Saturday, 20 August 2016

Roundabout Reflections

8 years old:
Sitting in my grandmother’s living room on the beige carpet …
A news blip on the TV in which a woman celebrates her 100th birthday. She folds like a pretzel, putting her feet behind her head with a big grin on her face. She’s been practicing yoga for 60 years and here she is, as vibrant and as flexible as I was with my as yet un-fused sacrum. Maybe she’s on to something.

13 years old:
My friend’s yoga teacher mother invites our whole soccer team to a series of 3 classes. We learn about ‘monkey mind’, about ‘corpse pose’ and that if we do inversions before exams we’ll think more clearly. We giggle and show off our youthful flexibility and levity, floating into headstands and flinging into handstands. We get tucked in for savasana, with tiny sandbags over our eyes. It is so comforting.

19 years old:
How am I already not as flexible as I used to be? In my first class since that fleeting introduction, a yoga teacher frowns at my downdog and pulls my hips back, trying to force my convex back into a more acceptable shape. My hamstrings scream.

23 years old:
I’ve been hitchhiking and camping all over western Canada, sleeping on uneven surfaces and living rough. I’ve also been sitting in stiff plastic chairs through interminable university classes and paper-writing sessions with slumpy posture. As a result I’ve been saddled with chronic back pain. It even hurts to lie flat on my back sometimes. Something’s pinching. I get an x-ray and a CT scan. I see a physiotherapist to correct the bulging disc in my lumbar. We set a goal together. I would like to practice yoga. I don’t know where this comes from but I know it’s what I need. I do the exercises until my muscles strengthen and my back pain lessens. I sign up for Iyengar-style classes with the same friend’s yoga teacher mother from the junior high days. I diligently attend a class a week over the next two winters. I feel taller, stronger and lighter. I stand in tadasana while waiting for the bus.

29 years old:
I have a dedicated yoga spot in my apartment. I feel it when I miss my practice. I work in male-dominated, physically demanding jobs and apply yogic forms while hauling gear. My 5’3” 130lb body can somehow keep up with their 6’3” 230lb ones. I love the dynamic strength that yoga allows me to build. I love the feeling of euphoria and clarity after a transformative practice. I love picking apart the anatomy and mechanics of a pose. I love delving into the yogic philosophy of the human mind and body; it keeps me grounded, it sends me higher, it brings peace. 

How Has Yoga Changed My life

My first yoga class was a community centre yoga class that I took with both of my parents when I was a teenager. It was taught by the mom of a boy that I went to school with. I remember even then thinking that she had the best job and that I also wanted to teach yoga when I grew up. From that point on I never stopped doing yoga or learning about yoga.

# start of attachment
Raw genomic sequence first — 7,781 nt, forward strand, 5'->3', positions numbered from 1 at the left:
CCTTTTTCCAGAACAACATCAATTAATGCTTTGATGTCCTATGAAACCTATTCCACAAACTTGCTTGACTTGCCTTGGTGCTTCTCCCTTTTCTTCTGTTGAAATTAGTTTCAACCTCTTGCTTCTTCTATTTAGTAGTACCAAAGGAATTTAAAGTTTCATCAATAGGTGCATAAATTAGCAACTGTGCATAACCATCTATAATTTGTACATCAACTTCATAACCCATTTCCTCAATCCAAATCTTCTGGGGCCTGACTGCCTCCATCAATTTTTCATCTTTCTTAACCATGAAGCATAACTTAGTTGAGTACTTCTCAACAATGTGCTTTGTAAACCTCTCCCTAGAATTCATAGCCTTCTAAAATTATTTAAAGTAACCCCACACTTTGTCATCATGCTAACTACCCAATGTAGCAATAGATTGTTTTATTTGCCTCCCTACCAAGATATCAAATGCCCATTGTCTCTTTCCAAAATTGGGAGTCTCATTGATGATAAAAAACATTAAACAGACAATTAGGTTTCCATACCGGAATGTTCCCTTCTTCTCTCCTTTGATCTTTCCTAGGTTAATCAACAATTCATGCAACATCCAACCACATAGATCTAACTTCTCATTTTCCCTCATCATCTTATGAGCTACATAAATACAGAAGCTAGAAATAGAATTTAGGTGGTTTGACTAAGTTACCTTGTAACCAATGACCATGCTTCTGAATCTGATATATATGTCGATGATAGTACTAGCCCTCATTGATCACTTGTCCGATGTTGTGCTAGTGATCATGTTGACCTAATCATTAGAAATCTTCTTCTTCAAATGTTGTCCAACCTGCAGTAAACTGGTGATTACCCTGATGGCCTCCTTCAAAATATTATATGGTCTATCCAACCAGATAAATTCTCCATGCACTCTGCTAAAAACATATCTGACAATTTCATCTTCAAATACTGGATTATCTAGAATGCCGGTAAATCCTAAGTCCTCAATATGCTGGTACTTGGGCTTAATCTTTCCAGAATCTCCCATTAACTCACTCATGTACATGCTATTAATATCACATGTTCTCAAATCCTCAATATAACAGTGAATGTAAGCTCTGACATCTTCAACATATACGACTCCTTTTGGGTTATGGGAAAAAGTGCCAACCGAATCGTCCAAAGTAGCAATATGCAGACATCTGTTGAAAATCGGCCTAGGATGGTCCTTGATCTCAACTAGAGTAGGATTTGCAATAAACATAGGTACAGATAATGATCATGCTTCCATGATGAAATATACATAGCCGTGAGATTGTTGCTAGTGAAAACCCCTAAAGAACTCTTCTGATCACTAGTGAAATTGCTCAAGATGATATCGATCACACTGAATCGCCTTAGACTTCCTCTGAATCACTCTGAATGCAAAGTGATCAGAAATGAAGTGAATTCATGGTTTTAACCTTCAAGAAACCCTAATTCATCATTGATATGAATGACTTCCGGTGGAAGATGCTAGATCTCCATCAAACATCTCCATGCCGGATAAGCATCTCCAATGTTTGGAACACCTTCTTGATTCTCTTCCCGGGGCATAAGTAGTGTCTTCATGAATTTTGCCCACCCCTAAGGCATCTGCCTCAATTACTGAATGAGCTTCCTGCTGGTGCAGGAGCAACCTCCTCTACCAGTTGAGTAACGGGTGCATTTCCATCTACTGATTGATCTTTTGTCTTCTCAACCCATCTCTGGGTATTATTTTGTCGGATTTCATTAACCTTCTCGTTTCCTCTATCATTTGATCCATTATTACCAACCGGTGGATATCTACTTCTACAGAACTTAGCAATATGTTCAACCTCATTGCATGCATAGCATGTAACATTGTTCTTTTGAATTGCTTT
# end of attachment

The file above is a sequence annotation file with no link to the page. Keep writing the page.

Yoga for me is applied practical spirituality. I spent many years deeply involved in Goenkakji's Vipassana Meditation but it was so much sitting and not enough moving for me. I have always loved to move my body from the time I was 5 years old when I insisted on taking dance classes, to my teens and adult life when spiritual intuitive dancing took over as my number one blissful renewing activity.

To have yoga in my life as a firm foundation for learning and practicing the art of keeping my body, mind, and spirit healthy is the greatest blessing. It makes me wonder how I became so deserving as to come across such a great gift so early in my life. My yoga practice has brought me through many trials and tribulations in this life. From the time after my daughter was born and the majority of my body was covered in a rash from head to toe for over 5 months and I courageous continued to attend yoga classes despite my appearance, to the many days when life was overwhelmingly difficult and my greatest accomplishment was to invest in my future by committing to my daily yoga practice, to this current time in my life when I am courageously stepping into the unknown as a single mother in the world. Yoga is and always has been from the first moment I discovered it been my number one go healing practice.

I may love dancing more but there are days I cannot dance and there will never be a day that I cannot practice yoga even if it is simply lying flat on my back observing my breath.

Yoga is my foundation. Yoga is my support. Yoga is my medicine. Yoga is my refuge. Yoga is my celebration.

Yoga is my devotion.
Yoga continues to teach and guide me.

- Michelle Louise Marie (